National Security Minister Itamar Ben-Gvir cancelled the prayer service he had planned for Thursday after being pressured to do so by his fellow coalition members.
In a statement released by the minister’s office, the claim was that Ben-Gvir had changed his mind as a result of “an announcement by the far-left protest leaders saying they wouldn’t repeat the antisemitic activity they led on Yom Kippur.”
“I’m happy the extreme Left understood that there is no place for antisemitism against Jews in the heart of Tel Aviv,” said Ben-Gvir. “We have one Jewish nation where Jews can pray in public spaces whenever and wherever they want.”
Ben-Gvir had announced the service following the events of Yom Kippur in which protesters disrupted a Kol Nidrei prayer service in Dizengoff Square as the holiday began because the congregants set up a partition to divide men and women despite the Tel Aviv Municipality and the High Court of Justice banning it.
A counter-prayer on Thursday was announced by the Kaplan Force protest organization soon after Ben-Gvir’s invitation for people to join his. The Kaplan Force’s service was set for an hour-and-a-half after Ben-Gvir’s and was supposed to take place in Dizengoff Square as well but was moved to Habima Square instead on Wednesday.
Jews pray while activists protest against gender segregation in the public space during a public prayer on Dizengoff Square in Tel Aviv, on Yom Kippur, the Day of Atonement, and the holiest of Jewish holidays, September 25, 2023. (credit: ITAI RON/FLASH90)
“Ben-Gvir’s provocation is staying in Dizengoff,” the announcement said.
Protests groups celebrate the win
After Ben-Gvir announced that he was cancelling the service, protest groups took credit for the decision.
“What led the national danger minister to cancel his ‘prayer’ provocation in Dizengoff was the decision of the protest organizations to ignore it,” they said. “Let this be a lesson to anyone who gives a stage to the public relations tricks of an incapable pyromaniac who only wants to divide people and make them hate each other.”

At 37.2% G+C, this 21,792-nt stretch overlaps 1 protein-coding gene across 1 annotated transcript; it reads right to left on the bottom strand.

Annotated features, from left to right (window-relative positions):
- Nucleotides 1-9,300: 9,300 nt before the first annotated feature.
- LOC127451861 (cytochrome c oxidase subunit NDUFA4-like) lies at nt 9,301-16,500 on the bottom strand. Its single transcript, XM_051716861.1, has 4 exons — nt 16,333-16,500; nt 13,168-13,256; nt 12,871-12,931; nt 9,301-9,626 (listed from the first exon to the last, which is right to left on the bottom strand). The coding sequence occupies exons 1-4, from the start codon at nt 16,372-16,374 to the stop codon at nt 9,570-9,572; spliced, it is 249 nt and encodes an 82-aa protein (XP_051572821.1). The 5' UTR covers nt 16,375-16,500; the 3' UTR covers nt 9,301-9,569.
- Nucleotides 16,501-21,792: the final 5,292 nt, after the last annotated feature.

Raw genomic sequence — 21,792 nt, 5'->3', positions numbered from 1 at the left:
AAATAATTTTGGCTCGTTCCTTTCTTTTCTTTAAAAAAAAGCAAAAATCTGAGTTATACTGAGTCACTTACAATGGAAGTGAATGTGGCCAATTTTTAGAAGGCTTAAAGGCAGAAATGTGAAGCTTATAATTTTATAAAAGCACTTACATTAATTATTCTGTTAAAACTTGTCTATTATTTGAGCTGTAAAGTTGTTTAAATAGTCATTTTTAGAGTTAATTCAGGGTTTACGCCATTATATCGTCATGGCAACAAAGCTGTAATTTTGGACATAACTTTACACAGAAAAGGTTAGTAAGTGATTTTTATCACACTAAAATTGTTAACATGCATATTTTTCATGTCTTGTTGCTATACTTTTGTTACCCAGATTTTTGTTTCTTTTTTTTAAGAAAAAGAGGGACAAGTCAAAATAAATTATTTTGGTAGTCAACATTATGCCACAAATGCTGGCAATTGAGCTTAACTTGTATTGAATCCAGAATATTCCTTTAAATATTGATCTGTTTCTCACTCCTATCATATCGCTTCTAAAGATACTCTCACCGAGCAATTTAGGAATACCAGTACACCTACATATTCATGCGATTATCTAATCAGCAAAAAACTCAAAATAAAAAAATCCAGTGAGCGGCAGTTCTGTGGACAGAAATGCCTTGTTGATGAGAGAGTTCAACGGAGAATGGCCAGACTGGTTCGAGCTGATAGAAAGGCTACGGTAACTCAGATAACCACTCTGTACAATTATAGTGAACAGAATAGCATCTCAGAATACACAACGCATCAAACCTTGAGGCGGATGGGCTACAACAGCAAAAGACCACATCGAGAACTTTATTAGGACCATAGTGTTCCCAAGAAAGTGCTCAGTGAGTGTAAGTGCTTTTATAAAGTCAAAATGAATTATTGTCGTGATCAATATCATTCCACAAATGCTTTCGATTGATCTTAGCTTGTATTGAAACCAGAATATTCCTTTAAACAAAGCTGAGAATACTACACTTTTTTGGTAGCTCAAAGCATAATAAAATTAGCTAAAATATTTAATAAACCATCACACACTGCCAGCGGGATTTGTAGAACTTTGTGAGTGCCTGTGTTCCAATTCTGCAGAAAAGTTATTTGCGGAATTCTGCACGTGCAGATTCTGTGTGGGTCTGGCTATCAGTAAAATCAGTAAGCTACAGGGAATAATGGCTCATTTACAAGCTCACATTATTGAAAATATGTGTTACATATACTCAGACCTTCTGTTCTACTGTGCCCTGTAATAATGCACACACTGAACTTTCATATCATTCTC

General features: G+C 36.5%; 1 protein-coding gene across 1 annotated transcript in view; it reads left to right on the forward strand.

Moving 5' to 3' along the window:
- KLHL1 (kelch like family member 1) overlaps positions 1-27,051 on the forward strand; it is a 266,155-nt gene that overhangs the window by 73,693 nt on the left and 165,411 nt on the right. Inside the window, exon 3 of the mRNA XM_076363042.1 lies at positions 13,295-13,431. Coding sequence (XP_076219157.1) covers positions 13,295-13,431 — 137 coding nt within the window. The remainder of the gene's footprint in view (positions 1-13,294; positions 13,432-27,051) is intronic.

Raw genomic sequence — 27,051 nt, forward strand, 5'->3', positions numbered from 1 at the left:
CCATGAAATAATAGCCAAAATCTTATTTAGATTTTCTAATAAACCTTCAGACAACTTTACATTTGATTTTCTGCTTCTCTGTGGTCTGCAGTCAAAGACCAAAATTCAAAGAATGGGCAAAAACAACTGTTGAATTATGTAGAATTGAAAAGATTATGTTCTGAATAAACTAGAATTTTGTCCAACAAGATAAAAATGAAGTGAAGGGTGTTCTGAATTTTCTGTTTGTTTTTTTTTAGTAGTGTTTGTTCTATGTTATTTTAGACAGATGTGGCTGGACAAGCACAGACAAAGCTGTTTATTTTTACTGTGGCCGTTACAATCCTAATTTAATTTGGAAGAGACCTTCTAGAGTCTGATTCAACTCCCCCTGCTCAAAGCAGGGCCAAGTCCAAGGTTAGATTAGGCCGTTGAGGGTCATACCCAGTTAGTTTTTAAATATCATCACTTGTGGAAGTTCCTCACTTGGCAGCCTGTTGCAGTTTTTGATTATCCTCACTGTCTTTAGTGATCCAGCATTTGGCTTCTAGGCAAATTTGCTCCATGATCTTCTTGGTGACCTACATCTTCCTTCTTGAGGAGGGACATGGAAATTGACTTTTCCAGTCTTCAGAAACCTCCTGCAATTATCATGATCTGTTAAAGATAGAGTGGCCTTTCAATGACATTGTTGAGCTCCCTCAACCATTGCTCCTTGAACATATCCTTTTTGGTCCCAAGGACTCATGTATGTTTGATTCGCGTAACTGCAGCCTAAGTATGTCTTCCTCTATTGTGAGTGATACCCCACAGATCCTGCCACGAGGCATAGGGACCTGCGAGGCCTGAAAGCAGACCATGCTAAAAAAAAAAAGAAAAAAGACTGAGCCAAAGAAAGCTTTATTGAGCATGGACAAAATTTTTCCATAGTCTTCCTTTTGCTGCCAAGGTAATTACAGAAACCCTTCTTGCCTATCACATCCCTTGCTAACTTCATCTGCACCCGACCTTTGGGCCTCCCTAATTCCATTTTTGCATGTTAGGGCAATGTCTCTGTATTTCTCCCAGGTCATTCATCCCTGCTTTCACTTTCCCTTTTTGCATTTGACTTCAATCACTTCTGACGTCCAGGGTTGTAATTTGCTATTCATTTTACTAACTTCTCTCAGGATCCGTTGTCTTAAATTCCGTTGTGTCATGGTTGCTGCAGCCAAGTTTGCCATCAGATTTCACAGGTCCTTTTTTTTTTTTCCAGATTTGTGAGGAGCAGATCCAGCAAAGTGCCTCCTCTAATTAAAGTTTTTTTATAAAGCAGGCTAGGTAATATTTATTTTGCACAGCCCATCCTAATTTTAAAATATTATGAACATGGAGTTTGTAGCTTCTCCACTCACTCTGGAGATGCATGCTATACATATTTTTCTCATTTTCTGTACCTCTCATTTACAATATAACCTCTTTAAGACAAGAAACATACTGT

The view that Ben-Gvir was creating a provocation by holding his prayer service was held throughout the coalition as well, with many urging Ben-Gvir to cancel his event or move the service to a synagogue in the area.
“I want it to be clear to everyone that Jews are allowed to pray anywhere in the world without disruptions,” said Economy Minister Nir Barkat on Wednesday morning. “The truth is that [the Yom Kippur incident] broke my heart. I see the extremists in the State of Israel pulling us to the edges and ripping the extremely important social fabric that connects us.
“We need to work toward unity and love and work on our common denominators while not allowing extremists to lead us to the crumbling of our social fabric. Therefore, I call on Ben-Gvir as well not to provoke and not to go to Dizengoff. I call on everyone to focus on what connects us and not on the edges.”
When asked if he would attend the prayer service, Innovation, Science, and Technology Minister Ofir Akunis said that Ben-Gvir would do better to move it to a synagogue so as to avoid a provocation in a public space.
Pressure to cancel the service had also come from the Religious Zionist Party with whom Ben-Gvir’s Otzma Yehudit party had run in the last elections. RZP leader Finance Minister Bezalel Smotrich said on Tuesday that the event would be playing into the hands of the protest and that this wasn’t the time for “unnecessary provocation.”
Some reports indicated that Ben-Gvir had been met with pushback even within his own party.
The cancellation of the event, however, was praised by Tel Aviv Mayor Ron Huldai.
“I’m happy that sanity won out,” he said. “In these days, there is no place for stoking the flames and hate among brothers. Tel Aviv will continue to respect the traditions and the religion alongside democratic values. The two together are an important basis for the State of Israel.”